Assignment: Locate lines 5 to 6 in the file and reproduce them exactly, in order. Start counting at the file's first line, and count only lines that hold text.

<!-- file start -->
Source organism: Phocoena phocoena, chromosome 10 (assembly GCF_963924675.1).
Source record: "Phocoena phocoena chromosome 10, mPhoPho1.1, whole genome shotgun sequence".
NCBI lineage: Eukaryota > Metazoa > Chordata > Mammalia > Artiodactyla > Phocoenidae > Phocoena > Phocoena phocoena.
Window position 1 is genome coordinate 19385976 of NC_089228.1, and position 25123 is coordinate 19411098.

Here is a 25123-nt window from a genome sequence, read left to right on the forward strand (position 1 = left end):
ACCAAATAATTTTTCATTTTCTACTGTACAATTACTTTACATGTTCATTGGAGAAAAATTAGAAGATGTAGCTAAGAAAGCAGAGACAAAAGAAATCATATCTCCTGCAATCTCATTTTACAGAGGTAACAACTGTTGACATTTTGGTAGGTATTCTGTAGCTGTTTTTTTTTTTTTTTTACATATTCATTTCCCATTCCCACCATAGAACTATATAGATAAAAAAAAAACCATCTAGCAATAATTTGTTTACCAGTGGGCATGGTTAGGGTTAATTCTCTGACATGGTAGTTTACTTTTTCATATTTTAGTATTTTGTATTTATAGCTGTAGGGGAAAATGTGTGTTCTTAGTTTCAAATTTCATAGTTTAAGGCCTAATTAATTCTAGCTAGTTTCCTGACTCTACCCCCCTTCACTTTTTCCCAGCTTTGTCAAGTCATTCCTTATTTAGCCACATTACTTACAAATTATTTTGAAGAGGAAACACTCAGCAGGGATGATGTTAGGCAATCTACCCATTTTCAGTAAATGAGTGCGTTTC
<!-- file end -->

Here is a 25123-nt window from a genome sequence, read left to right on the forward strand (position 1 = left end):
ACCAAATAATTTTTCATTTTCTACTGTACAATTACTTTACATGTTCATTGGAGAAAAATTAGAAGATGTAGCTAAGAAAGCAGAGACAAAAGAAATCATATCTCCTGCAATCTCATTTTACAGAGGTAACAACTGTTGACATTTTGGTAGGTATTCTGTAGCTGTTTTTTTTTTTTTTTTACATATTCATTTCCCATTCCCACCATAGAACTATATAGATAAAAAAAAAACCATCTAGCAATAATTTGTTTACCAGTGGGCATGGTTAGGGTTAATTCTCTGACATGGTAGTTTACTTTTTCATATTTTAGTATTTTGTATTTATAGCTGTAGGGGAAAATGTGTGTTCTTAGTTTCAAATTTCATAGTTTAAGGCCTAATTAATTCTAGCTAGTTTCCTGACTCTACCCCCCTTCACTTTTTCCCAGCTTTGTCAAGTCATTCCTTATTTAGCCACATTACTTACAAATTATTTTGAAGAGGAAACACTCAGCAGGGATGATGTTAGGCAATCTACCCATTTTCAGTAAATGAGTGCGTTTC